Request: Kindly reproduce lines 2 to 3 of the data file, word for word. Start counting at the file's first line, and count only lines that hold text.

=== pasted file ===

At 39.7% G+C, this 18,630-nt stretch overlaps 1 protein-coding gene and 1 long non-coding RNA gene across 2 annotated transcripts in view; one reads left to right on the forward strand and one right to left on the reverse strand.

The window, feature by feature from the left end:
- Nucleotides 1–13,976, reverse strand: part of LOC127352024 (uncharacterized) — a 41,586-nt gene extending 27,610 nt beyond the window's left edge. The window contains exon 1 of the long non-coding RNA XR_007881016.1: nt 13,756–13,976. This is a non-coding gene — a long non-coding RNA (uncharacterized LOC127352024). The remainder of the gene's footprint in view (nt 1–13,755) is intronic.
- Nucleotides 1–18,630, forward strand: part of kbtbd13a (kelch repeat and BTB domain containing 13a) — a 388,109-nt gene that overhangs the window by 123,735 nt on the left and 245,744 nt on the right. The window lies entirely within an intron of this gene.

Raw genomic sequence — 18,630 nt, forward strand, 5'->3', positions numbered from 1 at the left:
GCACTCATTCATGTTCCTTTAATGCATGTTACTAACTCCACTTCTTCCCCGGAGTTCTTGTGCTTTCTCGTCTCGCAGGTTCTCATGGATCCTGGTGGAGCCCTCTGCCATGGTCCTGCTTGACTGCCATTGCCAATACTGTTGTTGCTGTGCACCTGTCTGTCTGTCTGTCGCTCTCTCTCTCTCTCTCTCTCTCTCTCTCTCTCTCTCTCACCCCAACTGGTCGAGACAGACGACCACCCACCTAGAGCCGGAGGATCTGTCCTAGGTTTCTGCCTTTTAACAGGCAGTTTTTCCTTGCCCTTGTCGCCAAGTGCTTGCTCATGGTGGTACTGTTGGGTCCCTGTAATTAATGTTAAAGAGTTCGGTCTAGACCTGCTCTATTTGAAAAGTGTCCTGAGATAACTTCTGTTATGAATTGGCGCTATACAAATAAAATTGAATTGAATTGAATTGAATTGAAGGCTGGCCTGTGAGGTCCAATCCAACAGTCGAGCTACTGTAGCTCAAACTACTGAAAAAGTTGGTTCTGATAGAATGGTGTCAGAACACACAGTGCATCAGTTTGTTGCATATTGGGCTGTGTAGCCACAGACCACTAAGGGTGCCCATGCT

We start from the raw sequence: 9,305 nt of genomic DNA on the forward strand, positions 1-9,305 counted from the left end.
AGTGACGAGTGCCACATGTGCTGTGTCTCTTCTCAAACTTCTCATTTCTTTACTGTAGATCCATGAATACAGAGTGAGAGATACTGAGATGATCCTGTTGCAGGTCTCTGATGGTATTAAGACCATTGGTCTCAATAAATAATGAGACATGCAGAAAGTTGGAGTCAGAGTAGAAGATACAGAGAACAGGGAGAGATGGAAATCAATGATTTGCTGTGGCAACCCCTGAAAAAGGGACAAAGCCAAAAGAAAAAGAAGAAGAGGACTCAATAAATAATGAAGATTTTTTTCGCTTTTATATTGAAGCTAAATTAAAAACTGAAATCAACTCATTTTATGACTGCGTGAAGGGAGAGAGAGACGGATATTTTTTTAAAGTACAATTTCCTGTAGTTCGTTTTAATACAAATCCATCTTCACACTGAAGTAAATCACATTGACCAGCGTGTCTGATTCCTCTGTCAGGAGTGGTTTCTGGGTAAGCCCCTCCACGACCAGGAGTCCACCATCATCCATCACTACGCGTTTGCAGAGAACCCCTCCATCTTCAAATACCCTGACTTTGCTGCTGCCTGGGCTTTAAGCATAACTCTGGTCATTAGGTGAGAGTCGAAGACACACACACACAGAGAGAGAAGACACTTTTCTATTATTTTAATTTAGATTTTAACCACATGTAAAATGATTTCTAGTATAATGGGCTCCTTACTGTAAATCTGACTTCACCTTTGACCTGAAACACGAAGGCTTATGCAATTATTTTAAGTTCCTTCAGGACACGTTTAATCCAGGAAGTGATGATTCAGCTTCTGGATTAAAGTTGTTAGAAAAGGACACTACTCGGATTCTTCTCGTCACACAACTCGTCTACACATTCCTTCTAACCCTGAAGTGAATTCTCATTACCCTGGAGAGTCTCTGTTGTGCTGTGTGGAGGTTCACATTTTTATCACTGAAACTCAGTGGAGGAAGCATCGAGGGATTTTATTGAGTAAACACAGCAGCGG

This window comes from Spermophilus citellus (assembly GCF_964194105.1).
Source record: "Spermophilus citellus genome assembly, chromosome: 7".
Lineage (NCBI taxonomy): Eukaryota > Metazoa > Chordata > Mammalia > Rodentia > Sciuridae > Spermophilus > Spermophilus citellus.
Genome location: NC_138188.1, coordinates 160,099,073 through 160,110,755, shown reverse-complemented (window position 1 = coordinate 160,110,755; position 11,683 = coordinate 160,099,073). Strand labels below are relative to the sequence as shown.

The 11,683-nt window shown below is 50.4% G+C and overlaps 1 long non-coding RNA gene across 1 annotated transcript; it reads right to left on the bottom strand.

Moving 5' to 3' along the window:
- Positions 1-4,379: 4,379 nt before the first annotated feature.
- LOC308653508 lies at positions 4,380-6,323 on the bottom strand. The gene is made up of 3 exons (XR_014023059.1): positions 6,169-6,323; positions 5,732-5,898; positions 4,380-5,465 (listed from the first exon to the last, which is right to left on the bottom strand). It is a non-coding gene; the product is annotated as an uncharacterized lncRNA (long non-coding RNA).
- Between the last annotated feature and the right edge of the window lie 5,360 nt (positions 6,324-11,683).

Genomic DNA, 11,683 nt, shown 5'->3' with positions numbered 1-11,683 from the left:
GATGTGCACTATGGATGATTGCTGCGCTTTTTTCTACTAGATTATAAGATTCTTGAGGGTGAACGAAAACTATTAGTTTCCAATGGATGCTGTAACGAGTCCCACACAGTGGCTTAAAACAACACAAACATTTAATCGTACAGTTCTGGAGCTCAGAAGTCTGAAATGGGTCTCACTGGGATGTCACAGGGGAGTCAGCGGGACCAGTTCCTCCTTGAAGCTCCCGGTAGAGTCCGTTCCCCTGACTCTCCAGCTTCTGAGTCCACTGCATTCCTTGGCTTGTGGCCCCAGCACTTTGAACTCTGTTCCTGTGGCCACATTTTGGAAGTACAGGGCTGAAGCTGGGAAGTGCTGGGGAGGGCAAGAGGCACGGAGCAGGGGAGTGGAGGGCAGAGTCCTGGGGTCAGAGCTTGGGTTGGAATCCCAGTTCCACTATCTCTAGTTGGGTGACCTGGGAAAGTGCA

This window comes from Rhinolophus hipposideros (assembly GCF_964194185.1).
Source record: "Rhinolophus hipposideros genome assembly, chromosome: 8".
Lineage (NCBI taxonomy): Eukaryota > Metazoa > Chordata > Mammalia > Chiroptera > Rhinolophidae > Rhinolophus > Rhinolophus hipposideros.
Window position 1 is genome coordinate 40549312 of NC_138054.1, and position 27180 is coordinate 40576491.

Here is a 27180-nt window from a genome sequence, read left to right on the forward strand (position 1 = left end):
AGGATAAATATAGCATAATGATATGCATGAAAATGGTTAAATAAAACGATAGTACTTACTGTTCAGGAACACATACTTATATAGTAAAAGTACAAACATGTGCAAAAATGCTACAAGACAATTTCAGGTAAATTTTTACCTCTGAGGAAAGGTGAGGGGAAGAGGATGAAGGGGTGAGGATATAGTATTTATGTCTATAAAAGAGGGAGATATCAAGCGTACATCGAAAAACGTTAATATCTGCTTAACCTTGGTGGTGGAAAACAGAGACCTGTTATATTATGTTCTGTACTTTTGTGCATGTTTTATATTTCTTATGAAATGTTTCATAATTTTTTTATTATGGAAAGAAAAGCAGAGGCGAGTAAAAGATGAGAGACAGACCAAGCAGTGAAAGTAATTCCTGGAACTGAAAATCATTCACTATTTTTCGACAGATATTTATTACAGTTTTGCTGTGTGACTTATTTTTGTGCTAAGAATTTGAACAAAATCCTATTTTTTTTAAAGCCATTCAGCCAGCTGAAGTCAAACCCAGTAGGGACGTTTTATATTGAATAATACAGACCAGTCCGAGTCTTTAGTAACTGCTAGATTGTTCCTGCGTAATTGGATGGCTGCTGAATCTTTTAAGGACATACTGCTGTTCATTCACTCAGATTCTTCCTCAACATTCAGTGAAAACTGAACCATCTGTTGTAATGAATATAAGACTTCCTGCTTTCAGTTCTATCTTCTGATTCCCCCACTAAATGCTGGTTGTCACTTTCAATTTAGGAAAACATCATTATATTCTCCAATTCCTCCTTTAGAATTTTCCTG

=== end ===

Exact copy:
The window, feature by feature from the left end:
- Nucleotides 1–13,976, reverse strand: part of LOC127352024 (uncharacterized) — a 41,586-nt gene extending 27,610 nt beyond the window's left edge. The window contains exon 1 of the long non-coding RNA XR_007881016.1: nt 13,756–13,976. This is a non-coding gene — a long non-coding RNA (uncharacterized LOC127352024). The remainder of the gene's footprint in view (nt 1–13,755) is intronic.